Part 2: Methods, grounds, U.S. trends
Methods used to execute people:
There are eight main methods of execution in current use worldwide:
||Beheading: Only two countries execute people by chopping their
head off: Saudi Arabia and Iraq.
||Electric chair: (US only) Nobody knows how quickly a person dies from the
electric shock, or what they experience. The ACLU describes two cases where prisoners
apparently lived for 4 to 10 minutes before finally expiring.
||Firing squad: The prisoner is bound and shot through the heart by multiple
marksmen. Death appears to be quick, assuming the killers don't miss. In
the U.S., only Utah used this method. It was abandoned in favor of
lethal injection on 2004-MAR-15, except for four convicted killers
on death row who had previously chosen death by firing squad. 2 This method is used in Belarus, China, Somolia, Taiwan, Uzbekistan,
Vietnam, and other countries.
||Guillotine: A famous French invention, not used in North America. It
severs the neck. Death comes very quickly.
||Hanging: if properly conducted, this is a humane method. The neck is
broken and death comes quickly. However, if the free-fall distance is inadequate, the
prisoner ends up slowly being strangled to death. If it is too great,
the rope will tear his/her head off. This method is used in Egypt, Iran, Japan,
Jordan, Pakistan, Singapore and others.
||Lethal injection: Lethal drugs are injected into the prisoner while he
lays strapped down to a table. Typically, sodium pentothal is injected to make
the prisoner unconscious. Then pancuronium bromide is injected. It
terminates breathing and paralyzes the individual Finally, potassium
chloride is injected to stop the heart. If properly conducted, the prisoner fades quickly into
unconsciousness. If the dosage of drugs is too low, the person may linger for many
minutes, experiencing paralysis. Executions in the U.S. have gradually
shifted to this method. This technique has been challenged recently by those who
feel that the prisoner may not be rendered unconscious by the drugs. Some
suggest that this method can be extremely painful. After a botched execution
of Angel Nieves Diaz in Florida during 2006-DEC, Florida and nine other
states have placed a hold on executions. Lethal injection is also used in China,
Guatemala, Philippines, and Thailand.
||Poison gas: Cyanide capsules are dropped into acid producing Hydrogen Cyanide, a
deadly gas. This takes many minutes of agony before a person dies.
||Stoning: The prisoner is often buried up to her
or his neck and pelted with rocks until they eventually die. The rocks
are chosen so that they are large enough to cause significant injury
to the victim, but are not so large that a single rock will kill the
prisoner. Stoning is used in Afghanistan and Iran, as a penalty for murder, adultery,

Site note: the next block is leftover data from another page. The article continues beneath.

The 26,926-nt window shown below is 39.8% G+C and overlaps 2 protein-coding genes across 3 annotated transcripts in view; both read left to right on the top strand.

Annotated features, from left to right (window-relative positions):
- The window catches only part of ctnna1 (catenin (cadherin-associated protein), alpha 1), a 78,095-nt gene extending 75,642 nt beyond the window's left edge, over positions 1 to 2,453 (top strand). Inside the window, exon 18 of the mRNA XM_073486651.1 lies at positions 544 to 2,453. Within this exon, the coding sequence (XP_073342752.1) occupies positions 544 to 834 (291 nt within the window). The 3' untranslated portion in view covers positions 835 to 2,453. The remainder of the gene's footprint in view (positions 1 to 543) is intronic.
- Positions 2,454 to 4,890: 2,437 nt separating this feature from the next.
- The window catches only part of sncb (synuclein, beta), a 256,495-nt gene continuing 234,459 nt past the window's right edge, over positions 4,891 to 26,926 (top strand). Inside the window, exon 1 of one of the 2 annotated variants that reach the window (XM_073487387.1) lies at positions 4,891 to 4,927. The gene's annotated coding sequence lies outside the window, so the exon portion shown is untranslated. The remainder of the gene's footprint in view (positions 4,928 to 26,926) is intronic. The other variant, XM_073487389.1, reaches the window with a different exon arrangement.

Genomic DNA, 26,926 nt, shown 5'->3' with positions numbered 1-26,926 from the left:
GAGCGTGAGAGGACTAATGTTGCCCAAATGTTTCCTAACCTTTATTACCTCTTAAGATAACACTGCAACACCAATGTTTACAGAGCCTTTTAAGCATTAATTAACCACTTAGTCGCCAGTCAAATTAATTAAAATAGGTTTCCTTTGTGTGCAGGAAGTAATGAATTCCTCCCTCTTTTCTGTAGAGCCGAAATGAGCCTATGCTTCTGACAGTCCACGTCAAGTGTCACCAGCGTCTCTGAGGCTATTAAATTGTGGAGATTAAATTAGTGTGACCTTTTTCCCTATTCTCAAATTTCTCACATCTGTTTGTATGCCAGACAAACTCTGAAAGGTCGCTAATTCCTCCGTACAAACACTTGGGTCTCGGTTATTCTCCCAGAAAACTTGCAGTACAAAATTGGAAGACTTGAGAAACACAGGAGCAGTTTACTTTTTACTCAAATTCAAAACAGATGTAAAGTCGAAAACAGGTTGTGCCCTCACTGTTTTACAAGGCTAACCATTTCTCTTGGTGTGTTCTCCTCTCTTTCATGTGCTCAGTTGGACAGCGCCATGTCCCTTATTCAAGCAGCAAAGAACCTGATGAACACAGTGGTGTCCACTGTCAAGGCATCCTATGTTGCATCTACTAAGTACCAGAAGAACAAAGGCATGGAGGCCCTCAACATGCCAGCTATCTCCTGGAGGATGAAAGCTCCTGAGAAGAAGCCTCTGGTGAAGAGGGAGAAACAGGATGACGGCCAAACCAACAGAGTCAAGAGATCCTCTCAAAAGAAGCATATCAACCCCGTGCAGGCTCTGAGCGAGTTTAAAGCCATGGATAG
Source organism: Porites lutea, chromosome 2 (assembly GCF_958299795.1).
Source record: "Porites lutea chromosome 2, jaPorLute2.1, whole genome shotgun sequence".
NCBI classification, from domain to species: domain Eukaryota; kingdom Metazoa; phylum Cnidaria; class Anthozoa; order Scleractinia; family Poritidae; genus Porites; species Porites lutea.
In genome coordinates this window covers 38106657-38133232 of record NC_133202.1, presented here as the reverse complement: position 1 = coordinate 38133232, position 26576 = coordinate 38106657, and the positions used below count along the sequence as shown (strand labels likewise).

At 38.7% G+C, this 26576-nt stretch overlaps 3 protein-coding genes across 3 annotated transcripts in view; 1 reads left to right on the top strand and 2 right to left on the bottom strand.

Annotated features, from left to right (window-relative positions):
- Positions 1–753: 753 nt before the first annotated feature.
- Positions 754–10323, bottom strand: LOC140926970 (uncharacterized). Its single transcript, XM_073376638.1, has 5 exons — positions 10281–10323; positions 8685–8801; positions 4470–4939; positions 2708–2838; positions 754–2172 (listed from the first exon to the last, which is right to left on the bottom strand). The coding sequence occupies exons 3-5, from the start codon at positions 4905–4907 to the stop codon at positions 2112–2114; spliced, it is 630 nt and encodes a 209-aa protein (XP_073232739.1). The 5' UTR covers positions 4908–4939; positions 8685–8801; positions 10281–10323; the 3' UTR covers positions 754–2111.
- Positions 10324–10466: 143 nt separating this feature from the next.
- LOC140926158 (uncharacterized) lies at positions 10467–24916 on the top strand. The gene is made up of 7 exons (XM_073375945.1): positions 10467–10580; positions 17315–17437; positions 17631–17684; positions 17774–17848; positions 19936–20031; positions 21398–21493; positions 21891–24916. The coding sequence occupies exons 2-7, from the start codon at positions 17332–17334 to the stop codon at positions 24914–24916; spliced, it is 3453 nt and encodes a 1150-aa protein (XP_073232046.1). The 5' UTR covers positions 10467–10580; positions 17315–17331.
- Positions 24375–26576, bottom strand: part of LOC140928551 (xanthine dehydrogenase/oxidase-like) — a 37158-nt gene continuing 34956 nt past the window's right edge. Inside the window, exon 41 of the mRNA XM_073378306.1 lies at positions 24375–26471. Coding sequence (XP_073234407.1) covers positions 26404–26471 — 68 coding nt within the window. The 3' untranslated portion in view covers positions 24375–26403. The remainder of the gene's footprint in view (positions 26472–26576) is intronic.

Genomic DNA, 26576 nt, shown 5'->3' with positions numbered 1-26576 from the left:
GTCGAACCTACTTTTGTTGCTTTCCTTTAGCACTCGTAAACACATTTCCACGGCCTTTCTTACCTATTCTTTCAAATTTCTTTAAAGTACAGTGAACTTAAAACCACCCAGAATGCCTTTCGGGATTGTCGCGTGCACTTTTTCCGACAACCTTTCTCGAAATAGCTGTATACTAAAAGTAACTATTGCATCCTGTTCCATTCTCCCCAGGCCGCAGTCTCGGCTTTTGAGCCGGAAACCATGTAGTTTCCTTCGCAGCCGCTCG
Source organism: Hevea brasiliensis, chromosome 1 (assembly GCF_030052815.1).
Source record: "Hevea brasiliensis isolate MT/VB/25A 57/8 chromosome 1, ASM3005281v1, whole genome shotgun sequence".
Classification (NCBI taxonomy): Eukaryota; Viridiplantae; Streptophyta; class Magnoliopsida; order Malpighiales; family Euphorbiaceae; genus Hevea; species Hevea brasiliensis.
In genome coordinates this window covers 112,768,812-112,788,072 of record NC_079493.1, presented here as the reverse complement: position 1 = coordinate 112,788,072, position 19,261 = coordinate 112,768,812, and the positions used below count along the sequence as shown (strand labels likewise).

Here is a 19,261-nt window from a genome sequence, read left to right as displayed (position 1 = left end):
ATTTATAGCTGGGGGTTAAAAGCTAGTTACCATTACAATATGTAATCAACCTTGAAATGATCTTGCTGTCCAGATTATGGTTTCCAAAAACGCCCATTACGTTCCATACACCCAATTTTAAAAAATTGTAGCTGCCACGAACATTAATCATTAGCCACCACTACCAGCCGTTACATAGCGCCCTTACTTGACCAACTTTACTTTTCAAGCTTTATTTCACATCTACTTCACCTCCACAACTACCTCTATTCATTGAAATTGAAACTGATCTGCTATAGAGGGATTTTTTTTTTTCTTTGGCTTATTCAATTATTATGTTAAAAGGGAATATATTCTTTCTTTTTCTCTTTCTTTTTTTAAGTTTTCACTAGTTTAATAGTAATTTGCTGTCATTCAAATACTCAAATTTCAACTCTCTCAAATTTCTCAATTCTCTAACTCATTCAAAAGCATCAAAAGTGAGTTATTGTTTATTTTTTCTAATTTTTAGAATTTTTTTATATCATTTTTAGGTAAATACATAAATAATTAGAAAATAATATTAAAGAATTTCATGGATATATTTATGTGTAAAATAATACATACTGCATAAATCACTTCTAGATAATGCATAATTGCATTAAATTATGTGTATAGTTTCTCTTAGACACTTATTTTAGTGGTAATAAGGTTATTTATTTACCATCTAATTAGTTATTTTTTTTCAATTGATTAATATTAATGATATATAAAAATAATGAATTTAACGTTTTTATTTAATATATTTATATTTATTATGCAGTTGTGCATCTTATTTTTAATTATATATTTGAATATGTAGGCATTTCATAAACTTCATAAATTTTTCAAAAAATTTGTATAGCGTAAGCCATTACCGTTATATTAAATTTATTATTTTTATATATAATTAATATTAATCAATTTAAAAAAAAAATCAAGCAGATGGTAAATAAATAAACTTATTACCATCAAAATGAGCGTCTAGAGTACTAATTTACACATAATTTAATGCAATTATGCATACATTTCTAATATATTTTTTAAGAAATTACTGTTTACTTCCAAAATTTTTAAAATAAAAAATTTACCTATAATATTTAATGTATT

and other crimes. 3
Grounds for applying the death penalty:
In almost all states that perform executions, the death penalty is limited to
cases involving aggravated murder.
However, there is a growing number of states that also allow the execution of
convicted child molesters. As of early 2006, these included Florida, Louisiana
and Montana. On 2006-JUN-09, Governor Brad Henry of Oklahoma signed a bill into
law that permits the death penalty for anyone convicted of a second or subsequent
rape, forcible sodomy, lewd molestation or rape by instrumentation of a
child under 14 years of age. The governor of South Carolina signed
a similar bill on the previous day. 4
Fortunately, none of the adults who were convicted of
multi-victim, multi-offender (MVMO) sexual crimes against
children in day care centers, by sexual molestation rings, etc. during the
1980s and early 1990s were executed.
It appears that all or almost all were based on implanted memories and did not
More details on this topic.
Recent trends in the U.S.:
The country has experienced a significant swing in opinion against the death
penalty in recent years.
Some reasons are:
||The continued opposition to the death penalty by some mainline faith groups, all or essentially all liberal
faith groups, and the Roman Catholic Church. As in so many
other matters, most of the Catholic church laity strongly disagrees with the
||A sharp decrease in total crime rates in the past decade.
||Increasing recognition that race plays a major role in murder
||By 2005-APR, DNA testing has proven that 14 inmates awaiting execution on
death row were innocent.
||Some research has cast doubt on whether capital punishment acts as a
deterrent to murder; other studies claim that a deterrent effect exists. 5
||A growing belief that many convicts have been
executed for crimes they did not commit.
||After a botched execution in Florida during
2006-DEC in which Angel Diaz took two injections and 34 minutes to die, Jeb
Bush temporarily suspended future executions. Nine other states followed
Some developments are:
||1997: ABA calls for suspension: the American Bar Association called for a suspension of the death
penalty, until new policies are implemented to make certain that "death penalty
cases are administered fairly and impartially, in accordance with due process,
and...minimize the risk that innocent persons may be executed." The
Association is also
opposed to the execution of mentally retarded individuals and child
||2000-JAN: IL: Temporary moratorium: Recent
DNA tests on inmates on Illinois' death row proved that 13 were
innocent. Governor G.H. Ryan of Illinois announced a moratorium on executions in that state until after an
administration review of the death penalty.